Wednesday, February 25, 2009

Little Heathens (copy)

Yesterday was an exercise in fun as participants buzzed over our latest read, Little Heathens: Hard Times and High Spirits on an Iowa Farm during the Great Depression by Mildred “Millie” Armstrong Kalish for February’s Reading Round Table.

The majority of the group enjoyed the book, but one was deterred by the language. She read the whole book and the offending words appeared in only one chapter, but it was enough to turn her off. That was until we began to talk about the book.

As one can guess by the title, Little Heathens is a memoir written around Millie’s childhood during the Great Depression. She was five-years-old when the trouble started. Her dad had done some bad things. The whispers included, “bankruptcy, bootlegging, and jail time,” and there was an abrupt divorce.

Does she lament over lost quality time with her daddy? Does Millie write about her troubled youth without male guidance? No! This is pre-Oprah and her story is far from depressing. If his name is mentioned, she says he is dead and moves on; matter of fact, the whole family “moves on” and into the grandparents Urmy’s house.

The Urmys are a somber retired couple. They live in the town of Garrison, but through frugal living have bought and paid for four different farms complete with houses and barns that the offspring live and work on. Unfortunately, during the harshest winter months, Millie along with mother, John, Jack, and Avis, live in Garrison to attend school.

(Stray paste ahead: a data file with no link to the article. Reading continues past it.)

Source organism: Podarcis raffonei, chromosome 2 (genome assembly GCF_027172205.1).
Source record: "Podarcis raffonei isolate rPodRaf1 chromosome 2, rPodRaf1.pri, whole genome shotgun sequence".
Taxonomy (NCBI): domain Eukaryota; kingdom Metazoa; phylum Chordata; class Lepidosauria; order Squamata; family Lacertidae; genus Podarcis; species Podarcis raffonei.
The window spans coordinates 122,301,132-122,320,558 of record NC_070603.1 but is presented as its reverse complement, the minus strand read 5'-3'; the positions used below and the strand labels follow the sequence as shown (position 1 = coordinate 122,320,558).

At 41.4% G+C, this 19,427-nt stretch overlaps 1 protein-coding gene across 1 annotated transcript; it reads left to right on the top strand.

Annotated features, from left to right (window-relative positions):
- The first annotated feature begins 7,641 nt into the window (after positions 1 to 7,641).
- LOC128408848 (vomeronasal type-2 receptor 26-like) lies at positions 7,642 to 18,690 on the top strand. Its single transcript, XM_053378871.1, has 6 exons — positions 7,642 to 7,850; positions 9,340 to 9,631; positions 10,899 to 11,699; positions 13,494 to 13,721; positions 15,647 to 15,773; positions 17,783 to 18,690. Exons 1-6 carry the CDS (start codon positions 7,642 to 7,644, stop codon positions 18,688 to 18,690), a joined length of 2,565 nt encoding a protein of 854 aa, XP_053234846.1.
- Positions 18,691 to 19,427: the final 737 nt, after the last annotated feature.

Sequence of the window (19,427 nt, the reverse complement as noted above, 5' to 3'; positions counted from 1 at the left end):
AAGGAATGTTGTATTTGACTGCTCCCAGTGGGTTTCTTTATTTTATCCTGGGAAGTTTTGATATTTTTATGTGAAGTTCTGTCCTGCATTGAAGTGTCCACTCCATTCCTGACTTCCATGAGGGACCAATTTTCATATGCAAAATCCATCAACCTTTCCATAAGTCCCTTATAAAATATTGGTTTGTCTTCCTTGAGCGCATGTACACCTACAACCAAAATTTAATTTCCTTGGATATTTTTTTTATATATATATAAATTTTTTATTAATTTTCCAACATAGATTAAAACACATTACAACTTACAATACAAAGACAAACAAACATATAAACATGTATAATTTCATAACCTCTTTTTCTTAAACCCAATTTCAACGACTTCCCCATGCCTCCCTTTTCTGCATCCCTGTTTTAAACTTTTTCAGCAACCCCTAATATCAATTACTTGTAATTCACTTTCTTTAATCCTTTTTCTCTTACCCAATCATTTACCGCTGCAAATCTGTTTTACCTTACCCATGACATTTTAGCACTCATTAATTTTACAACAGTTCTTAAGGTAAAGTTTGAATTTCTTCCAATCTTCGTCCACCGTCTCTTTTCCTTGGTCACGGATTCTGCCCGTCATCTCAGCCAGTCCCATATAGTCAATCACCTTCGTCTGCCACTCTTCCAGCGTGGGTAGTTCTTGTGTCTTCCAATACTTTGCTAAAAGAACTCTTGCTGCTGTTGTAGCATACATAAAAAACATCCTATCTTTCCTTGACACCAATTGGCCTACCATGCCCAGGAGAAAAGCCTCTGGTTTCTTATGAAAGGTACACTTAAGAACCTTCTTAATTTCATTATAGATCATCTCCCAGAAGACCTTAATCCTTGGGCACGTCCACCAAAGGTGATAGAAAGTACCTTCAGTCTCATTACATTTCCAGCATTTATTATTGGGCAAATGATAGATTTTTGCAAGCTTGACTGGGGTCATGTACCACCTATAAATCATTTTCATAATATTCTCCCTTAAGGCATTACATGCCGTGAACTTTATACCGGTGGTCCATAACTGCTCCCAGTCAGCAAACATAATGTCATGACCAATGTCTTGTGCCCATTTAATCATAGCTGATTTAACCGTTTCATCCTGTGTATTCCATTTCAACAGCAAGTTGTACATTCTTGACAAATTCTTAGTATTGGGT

The terms of the Urmy household includes rising from sleep at a designated time every day, coming down to breakfast fully clothed and ready for work, eating what Grandpa decides will be the meal, only eating at meal times where the table will be set before anyone can take a seat, and retiring to bed at the same time.

June through Christmas, the family lives on the farm and life is a little more relaxed. That is, if you can call milking the cows, cleaning the separator, cooking three meals, working in the garden, and doing homework daily a relaxing pastime.

This book was a pure joy to read; although, every chapter was filled with four-letter words that offend me such as dust, chop, cook, wash, and iron. Oh, and yes the W-word was thrown a lot. You know W O R K!

Check out Nan's Book Report for Little Heathens at Letters from a Hill Farm!

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